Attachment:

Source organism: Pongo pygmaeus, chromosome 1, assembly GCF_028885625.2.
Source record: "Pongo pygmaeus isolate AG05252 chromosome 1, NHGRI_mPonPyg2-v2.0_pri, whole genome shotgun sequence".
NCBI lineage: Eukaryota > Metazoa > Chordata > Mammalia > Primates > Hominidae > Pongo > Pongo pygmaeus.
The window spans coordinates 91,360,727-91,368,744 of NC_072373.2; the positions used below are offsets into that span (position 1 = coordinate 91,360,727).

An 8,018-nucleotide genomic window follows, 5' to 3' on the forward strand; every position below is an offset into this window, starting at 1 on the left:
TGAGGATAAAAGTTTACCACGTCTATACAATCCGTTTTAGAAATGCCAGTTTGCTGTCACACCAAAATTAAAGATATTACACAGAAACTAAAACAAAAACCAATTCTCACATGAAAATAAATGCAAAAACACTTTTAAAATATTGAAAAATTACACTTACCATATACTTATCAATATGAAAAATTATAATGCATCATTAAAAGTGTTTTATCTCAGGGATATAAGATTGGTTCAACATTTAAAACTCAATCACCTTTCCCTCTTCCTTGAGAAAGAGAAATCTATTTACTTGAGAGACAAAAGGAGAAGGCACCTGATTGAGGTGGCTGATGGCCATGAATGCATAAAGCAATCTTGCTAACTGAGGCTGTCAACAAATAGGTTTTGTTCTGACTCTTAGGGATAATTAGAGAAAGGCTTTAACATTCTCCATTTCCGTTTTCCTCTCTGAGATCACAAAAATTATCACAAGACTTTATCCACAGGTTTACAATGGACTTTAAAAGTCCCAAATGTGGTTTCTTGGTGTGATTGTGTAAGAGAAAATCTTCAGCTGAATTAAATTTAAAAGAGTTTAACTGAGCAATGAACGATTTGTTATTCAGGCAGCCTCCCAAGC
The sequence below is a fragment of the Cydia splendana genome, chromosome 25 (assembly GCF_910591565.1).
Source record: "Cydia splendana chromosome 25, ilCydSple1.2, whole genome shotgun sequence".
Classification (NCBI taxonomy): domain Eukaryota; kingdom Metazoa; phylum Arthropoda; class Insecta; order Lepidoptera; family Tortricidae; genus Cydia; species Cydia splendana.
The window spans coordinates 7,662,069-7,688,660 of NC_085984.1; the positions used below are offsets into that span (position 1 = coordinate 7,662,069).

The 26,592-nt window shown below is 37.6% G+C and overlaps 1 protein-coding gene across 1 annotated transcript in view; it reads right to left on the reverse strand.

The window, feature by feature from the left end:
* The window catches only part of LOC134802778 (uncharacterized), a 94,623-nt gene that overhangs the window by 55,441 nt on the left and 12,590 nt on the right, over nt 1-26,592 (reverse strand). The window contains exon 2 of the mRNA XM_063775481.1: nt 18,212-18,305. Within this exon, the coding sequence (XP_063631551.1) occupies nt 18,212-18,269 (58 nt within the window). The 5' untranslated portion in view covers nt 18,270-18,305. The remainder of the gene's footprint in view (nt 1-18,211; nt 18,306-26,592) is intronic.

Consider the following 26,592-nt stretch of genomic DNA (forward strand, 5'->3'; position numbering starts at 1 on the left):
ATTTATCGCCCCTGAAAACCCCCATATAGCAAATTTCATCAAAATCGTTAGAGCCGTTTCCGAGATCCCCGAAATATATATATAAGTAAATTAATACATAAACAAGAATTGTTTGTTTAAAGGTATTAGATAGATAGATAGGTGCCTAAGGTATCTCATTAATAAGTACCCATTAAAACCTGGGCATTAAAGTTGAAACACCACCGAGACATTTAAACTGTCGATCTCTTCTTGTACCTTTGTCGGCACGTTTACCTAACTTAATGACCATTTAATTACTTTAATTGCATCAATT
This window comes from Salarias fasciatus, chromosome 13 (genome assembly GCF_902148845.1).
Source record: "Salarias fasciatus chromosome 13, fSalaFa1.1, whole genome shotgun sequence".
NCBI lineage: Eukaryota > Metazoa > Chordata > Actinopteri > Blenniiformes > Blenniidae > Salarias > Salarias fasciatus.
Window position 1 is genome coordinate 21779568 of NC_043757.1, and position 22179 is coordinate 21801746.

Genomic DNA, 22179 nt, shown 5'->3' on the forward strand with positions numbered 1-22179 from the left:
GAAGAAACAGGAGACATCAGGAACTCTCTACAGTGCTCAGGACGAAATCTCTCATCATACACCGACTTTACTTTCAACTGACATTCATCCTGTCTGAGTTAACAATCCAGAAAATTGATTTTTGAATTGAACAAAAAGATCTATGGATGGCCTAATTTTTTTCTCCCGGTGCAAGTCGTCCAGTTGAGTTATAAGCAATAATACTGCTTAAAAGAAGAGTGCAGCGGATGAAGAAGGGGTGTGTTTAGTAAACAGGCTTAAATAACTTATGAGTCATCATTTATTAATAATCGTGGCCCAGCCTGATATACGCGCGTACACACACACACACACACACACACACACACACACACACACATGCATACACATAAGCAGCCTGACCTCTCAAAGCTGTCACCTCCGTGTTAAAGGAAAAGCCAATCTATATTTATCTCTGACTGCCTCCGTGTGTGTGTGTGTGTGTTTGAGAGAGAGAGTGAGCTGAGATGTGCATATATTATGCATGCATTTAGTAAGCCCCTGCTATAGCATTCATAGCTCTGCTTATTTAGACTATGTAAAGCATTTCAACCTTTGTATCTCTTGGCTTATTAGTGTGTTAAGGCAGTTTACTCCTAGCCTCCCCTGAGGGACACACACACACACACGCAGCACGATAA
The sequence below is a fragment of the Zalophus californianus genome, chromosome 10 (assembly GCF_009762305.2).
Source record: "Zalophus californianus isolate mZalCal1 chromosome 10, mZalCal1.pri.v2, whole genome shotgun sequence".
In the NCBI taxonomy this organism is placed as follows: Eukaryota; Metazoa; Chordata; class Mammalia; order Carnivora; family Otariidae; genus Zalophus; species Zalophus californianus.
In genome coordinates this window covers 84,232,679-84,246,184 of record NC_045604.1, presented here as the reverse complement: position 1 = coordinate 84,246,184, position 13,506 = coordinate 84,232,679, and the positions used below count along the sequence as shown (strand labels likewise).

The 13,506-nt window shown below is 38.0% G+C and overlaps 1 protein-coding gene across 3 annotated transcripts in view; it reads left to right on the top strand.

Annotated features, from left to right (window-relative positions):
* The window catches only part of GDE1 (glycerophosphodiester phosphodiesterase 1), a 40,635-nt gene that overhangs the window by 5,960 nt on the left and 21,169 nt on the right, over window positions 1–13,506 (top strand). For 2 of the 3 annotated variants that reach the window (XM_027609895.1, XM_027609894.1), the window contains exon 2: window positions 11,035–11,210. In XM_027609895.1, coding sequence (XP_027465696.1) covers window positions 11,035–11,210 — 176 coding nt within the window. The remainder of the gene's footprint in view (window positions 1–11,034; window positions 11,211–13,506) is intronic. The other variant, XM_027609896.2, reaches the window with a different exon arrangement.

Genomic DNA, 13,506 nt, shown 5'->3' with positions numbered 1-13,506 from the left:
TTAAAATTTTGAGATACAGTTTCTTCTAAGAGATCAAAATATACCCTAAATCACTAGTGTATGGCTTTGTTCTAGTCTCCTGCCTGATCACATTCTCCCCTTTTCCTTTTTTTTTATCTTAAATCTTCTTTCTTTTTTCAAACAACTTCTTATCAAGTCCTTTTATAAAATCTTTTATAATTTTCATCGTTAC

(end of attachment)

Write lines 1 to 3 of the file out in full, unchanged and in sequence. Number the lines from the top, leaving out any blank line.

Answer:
Source organism: Pongo pygmaeus, chromosome 1, assembly GCF_028885625.2.
Source record: "Pongo pygmaeus isolate AG05252 chromosome 1, NHGRI_mPonPyg2-v2.0_pri, whole genome shotgun sequence".
NCBI lineage: Eukaryota > Metazoa > Chordata > Mammalia > Primates > Hominidae > Pongo > Pongo pygmaeus.